Hollywood actors join writers and announce their first strike since 1980

SAG-AFTRA, a union representing about 160.000 Hollywood actors, formally announced a strike after talks with major studios and streaming services failed.


SAG-AFTRA, a union representing about 160.000 Hollywood actors, formally announced a strike after talks with major studios and streaming services failed. It is the first time its members have stopped work on movie and television productions since 1980, after failing to reach an agreement in two talks held on Wednesday and Thursday.

“SAG-AFTRA negotiated in good faith and was eager to reach a deal that sufficiently addressed performer needs, but the AMPTP’s responses to the union’s most important proposals have been insulting and disrespectful of our massive contributions to this industry. The companies have refused to meaningfully engage on some topics and on others completely stonewalled us. Until they do negotiate in good faith, we cannot begin to reach a deal. We have no choice but to move forward in unity, and on behalf of our membership, with a strike recommendation to our National Board. The board will discuss the issue this morning and will make its decision,”  said Fran Drescher, President of SAG-AFTRA, before Thursday's talks.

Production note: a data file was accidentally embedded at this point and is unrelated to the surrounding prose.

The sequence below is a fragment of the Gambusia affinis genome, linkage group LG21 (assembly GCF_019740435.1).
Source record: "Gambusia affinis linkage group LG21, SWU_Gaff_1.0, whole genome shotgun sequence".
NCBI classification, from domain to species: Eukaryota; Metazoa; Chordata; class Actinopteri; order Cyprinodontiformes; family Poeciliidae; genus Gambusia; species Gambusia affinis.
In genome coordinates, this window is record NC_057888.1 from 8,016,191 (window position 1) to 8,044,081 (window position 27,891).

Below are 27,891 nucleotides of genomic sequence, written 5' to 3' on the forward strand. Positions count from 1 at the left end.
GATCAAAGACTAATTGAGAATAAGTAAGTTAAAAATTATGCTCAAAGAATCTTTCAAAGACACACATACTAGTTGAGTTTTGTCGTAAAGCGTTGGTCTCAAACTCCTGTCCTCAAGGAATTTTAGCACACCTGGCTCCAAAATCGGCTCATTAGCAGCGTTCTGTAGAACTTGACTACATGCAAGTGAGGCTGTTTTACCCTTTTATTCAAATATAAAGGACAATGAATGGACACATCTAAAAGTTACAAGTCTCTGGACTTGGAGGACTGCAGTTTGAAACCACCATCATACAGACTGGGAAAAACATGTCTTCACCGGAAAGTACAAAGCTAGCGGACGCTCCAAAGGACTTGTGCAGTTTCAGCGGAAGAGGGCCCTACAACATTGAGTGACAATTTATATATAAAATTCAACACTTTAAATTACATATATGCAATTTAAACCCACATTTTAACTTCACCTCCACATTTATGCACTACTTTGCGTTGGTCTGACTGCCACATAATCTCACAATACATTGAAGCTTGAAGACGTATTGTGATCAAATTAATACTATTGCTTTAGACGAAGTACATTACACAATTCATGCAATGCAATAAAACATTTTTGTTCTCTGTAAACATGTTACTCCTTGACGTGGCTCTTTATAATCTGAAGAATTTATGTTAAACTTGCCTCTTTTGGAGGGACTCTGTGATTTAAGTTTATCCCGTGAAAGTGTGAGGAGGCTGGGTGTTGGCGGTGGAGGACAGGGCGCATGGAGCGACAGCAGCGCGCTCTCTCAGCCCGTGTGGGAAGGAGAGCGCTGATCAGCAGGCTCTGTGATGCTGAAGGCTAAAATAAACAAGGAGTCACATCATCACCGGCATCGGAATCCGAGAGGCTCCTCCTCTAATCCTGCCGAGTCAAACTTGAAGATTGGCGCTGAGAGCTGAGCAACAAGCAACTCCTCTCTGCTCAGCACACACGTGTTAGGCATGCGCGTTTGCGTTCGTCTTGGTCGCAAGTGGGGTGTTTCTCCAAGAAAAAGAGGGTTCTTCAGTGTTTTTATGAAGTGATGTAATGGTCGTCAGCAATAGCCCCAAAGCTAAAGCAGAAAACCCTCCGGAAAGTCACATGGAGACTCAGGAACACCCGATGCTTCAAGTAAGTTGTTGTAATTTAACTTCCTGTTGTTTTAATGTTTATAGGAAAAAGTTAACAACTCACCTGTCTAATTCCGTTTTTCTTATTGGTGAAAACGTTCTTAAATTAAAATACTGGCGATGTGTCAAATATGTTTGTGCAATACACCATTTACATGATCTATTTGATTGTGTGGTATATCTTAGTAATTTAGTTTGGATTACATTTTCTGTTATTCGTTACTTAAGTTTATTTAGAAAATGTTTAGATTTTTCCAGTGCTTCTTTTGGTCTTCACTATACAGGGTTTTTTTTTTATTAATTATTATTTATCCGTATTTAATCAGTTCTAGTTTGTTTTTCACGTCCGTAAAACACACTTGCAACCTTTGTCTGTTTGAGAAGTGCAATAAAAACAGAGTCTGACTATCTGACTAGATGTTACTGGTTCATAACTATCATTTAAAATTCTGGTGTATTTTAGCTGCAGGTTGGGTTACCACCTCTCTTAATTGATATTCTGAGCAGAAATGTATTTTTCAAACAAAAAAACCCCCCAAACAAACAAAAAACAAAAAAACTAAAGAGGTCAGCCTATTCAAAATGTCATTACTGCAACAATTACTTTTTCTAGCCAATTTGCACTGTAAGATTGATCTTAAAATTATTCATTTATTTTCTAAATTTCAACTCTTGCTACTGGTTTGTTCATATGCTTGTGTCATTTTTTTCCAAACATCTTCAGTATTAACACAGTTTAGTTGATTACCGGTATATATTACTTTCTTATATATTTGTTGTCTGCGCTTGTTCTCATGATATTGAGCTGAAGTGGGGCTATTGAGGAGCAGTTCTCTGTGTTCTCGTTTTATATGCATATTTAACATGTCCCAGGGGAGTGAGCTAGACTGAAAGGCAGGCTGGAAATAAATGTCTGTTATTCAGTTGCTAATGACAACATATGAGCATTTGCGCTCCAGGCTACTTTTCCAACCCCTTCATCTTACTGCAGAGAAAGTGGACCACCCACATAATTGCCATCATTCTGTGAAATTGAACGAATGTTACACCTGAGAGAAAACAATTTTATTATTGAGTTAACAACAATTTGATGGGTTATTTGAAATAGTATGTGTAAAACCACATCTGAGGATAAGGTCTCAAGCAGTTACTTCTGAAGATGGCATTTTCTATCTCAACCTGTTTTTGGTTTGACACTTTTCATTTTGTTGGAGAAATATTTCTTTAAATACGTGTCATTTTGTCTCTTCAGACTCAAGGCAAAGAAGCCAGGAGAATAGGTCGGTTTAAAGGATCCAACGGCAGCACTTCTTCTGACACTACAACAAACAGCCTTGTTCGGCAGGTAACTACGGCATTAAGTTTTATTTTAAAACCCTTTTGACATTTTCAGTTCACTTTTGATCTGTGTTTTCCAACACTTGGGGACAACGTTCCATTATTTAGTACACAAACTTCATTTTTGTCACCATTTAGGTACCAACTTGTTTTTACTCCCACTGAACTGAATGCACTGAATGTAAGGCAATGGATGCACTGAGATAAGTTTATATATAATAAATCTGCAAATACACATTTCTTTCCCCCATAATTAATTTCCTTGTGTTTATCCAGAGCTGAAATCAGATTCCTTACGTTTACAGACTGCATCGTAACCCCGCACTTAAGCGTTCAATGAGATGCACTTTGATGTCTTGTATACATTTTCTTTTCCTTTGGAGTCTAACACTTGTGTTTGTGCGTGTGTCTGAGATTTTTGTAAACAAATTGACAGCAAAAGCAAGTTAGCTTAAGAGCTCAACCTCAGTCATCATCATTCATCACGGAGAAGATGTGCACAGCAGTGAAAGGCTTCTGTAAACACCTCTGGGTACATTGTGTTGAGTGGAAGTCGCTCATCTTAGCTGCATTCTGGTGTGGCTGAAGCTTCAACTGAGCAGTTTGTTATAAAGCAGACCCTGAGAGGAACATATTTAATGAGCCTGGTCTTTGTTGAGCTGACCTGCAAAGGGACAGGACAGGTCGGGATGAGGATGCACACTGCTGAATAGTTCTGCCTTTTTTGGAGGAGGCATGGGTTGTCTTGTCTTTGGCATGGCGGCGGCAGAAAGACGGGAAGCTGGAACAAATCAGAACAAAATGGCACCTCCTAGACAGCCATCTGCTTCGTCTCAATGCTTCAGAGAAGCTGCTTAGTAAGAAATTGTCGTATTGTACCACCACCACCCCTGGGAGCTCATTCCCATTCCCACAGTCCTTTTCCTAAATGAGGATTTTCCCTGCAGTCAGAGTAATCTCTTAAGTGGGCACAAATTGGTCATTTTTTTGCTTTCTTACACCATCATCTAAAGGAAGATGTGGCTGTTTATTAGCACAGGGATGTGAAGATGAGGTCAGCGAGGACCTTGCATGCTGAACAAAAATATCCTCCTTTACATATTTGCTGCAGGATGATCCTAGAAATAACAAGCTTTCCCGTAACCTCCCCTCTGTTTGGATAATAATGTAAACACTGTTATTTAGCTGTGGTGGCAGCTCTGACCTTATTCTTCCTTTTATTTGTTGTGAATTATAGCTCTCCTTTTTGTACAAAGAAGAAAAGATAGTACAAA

National Executive Director and Chief Negotiator, Duncan Crabtree-Ireland, added: “The studios and streamers have implemented massive unilateral changes in our industry’s business model, while at the same time insisting on keeping our contracts frozen in amber. That is not how you treat a valued, respected partner and essential contributor. Their refusal to meaningfully engage with our key proposals and the fundamental disrespect shown to our members is what has brought us to this point. The studios and streamers have underestimated our members’ resolve, as they are about to fully discover.”

With this strike, which will begin late Thursday at midnight, SAG-AFTRA will join the more than 11.000 members of the Writers Guild of America, who have been on strike against the same studios since the start of May. That strike had already halted production of most movies and scripted television programs. Now, with the actors joining the writers on strike, the shutdowns could stretch through the summer and perhaps even persist through the end of the year. That action could bring most of the remaining productions to a halt, with the exception of some independent films not associated with major studios.

On the other hand, the Alliance of Motion Picture and Television Producers (AMPTP) shared its own statement, arguing that the decision was the union’s choice. “In doing so, it has dismissed our offer of historic pay and residual increases, substantially higher caps on pension and health contributions, audition protections, shortened series option periods, a groundbreaking AI proposal that protects actors’ digital likenesses and more,”  the statement read.